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Pope Francis puts Archbishop Gänswein on leave: report

German newspaper Die Tagespost reports that Pope Benedict's secretary has been placed on leave after the controversy over the celibacy book.
Wed Feb 5, 2020 - 6:50 am EST
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Pope Francis and Prefect of the Pontifical House Georg Ganswein (R) arrive at the Paul VI Hall for a private audience with President of Cuba Raul Castro on May 10, 2015 in Vatican City. Franco Origlia/Getty Images

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ROME, February 5, 2020 (LifeSiteNews) – Pope Benedict’s secretary, Archbishop Georg Gänswein, has been put on administrative leave indefinitely by Pope Francis, according to Catholic newspaper Die Tagespost. Gänswein is reportedly being released from his duties as Prefect of the Papal Household in order to spend more time with Pope Emeritus Benedict XVI.

Gänswein has been the private secretary of Cardinal Joseph Ratzinger since 2003. He remained at his side after Ratzinger’s election to the papacy. Only a few months before Benedict resigned in 2013, he made Gänswein the Prefect of the Papal Household, as well as an archbishop.

Since then, the German prelate has spent part of his day with the Pope emeritus, while fulfilling his duties as Prefect of the Papal Household during the remainder of his day.

Die Tagespost speculates that the administrative leave is related to the rollout of the book From the Depths of Our Hearts on clerical celibacy by Cardinal Robert Sarah, to which Benedict XVI contributed.

French newspaper Le Figaro had first reported on the book on January 12. Immediately, “a storm of criticism ensued against the cardinal and the Pope emeritus, portraying both of them as at odds with Pope Francis,” as Edward Pentin wrote for the National Catholic Register.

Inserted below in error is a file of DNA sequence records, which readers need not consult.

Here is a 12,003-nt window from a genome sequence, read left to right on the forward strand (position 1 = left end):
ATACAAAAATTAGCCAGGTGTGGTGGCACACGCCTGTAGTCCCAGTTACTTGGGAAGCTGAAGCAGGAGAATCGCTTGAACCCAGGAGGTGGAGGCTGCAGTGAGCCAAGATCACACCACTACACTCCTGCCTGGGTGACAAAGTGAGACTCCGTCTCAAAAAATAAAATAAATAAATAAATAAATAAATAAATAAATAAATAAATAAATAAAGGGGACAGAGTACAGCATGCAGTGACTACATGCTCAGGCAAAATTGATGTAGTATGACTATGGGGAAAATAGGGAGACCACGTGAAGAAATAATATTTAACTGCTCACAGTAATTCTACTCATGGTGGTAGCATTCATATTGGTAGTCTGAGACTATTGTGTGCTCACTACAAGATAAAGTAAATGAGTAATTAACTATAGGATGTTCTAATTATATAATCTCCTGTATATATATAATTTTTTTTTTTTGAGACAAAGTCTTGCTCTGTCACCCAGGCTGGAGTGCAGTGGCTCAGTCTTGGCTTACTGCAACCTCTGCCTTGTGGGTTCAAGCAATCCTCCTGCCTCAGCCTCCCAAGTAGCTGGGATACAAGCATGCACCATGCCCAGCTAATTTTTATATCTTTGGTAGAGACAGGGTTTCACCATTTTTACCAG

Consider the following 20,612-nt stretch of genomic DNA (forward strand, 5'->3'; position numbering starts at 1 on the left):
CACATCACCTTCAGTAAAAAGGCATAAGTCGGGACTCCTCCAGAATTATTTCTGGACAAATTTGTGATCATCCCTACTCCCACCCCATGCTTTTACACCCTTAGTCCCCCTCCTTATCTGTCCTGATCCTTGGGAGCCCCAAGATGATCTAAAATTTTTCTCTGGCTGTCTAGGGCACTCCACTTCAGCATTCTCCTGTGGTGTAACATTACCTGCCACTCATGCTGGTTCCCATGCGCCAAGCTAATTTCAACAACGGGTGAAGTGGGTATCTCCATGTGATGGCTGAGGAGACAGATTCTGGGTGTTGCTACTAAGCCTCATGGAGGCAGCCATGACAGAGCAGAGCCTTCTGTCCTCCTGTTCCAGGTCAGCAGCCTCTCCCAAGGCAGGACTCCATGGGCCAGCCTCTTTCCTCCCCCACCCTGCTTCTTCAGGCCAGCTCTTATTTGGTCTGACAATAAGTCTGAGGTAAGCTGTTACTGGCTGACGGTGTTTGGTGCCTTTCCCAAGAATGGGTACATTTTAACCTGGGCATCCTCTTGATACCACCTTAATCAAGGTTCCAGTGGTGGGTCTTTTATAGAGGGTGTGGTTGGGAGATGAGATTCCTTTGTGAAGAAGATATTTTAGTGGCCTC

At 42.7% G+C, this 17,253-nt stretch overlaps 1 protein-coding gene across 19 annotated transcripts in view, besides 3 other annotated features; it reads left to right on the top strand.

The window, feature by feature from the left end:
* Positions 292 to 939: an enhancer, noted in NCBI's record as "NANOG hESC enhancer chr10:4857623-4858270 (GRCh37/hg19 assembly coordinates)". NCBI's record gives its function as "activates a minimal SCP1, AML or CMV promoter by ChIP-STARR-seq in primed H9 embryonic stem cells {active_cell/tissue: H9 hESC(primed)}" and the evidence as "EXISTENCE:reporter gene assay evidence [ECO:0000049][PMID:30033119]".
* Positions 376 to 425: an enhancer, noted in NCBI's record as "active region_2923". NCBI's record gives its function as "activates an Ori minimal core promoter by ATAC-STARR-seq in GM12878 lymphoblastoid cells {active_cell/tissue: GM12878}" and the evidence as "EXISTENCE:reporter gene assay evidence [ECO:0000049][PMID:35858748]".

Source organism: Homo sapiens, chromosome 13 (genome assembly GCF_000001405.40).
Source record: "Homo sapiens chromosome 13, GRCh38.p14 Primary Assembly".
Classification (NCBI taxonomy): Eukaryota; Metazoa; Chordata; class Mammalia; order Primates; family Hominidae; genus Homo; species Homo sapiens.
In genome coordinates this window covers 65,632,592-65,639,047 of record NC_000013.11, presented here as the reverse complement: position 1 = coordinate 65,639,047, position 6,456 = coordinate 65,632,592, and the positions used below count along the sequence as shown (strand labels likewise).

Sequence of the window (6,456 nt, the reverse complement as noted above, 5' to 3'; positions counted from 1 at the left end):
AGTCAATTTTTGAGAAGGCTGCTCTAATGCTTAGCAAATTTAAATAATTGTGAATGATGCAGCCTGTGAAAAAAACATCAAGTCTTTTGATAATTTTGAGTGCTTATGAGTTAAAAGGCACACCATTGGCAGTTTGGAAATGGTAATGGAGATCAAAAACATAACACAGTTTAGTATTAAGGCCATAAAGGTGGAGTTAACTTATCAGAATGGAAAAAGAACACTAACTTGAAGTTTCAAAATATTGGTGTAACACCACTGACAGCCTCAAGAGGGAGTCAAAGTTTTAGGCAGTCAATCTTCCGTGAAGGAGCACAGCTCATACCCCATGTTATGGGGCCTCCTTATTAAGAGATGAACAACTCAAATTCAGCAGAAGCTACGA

Sarah, the Prefect of the Congregation for Divine Worship and the Discipline of the Sacraments, had been working with French publisher Fayard for years. The cover of the original edition of the book on celibacy portrayed Benedict as a co-author, including a photo of the former Pope the same size as that of Sarah.

Archbishop Gänswein said on January 14 that he had called Cardinal Sarah “at Benedict’s request, to ask the book’s publisher to remove the signature of the Pope emeritus from the introduction and conclusion, because he had not co-authored them.”

Following the first backlash, Sarah said in a statement, “The polemic which has aimed to tarnish me for several hours by implying that Benedict was not informed of the appearance of the book ‘From the Depths of Our Hearts’ is completely despicable.”

While the first edition of the book, for reasons of time, was still printed portraying the Pope emeritus as a co-author, future editions were announced as only referring to him as a contributor.

The publisher of the English version, Ignatius Press, maintains that Benedict is a co-author. They argued: “Given that, according to Benedict XVI’s correspondence and Cardinal Sarah’s statement, the two men collaborated on this book for several months, that none of the essays have appeared elsewhere, and that a joint work as defined by the Chicago Manual of Style is ‘a work prepared by two or more authors with the intention that their contribution be merged into inseparable or interdependent parts of a unitary whole’, Ignatius Press considers this a coauthored publication.”

Archbishop Gänswein later said the introduction and the conclusion were not written by both, but only by the cardinal, even though the French publisher said otherwise.

Also on January 14, Vatican-based journalist Antonio Socci had claimed that Pope Francis was “furious” over Benedict’s contribution to the book on celibacy, demanding he retract his name from the work.

Socci speculated, “In fact, that very authoritative pronouncement of Benedict XVI prevents [Pope Francis] from taking a pickaxe to ecclesiastical celibacy as he had planned to do in the next post-synodal exhortation.” The exhortation is expected to be published this month. There have been conflicting reports as to whether or not celibacy will be made optional for certain men wanting to be a priest.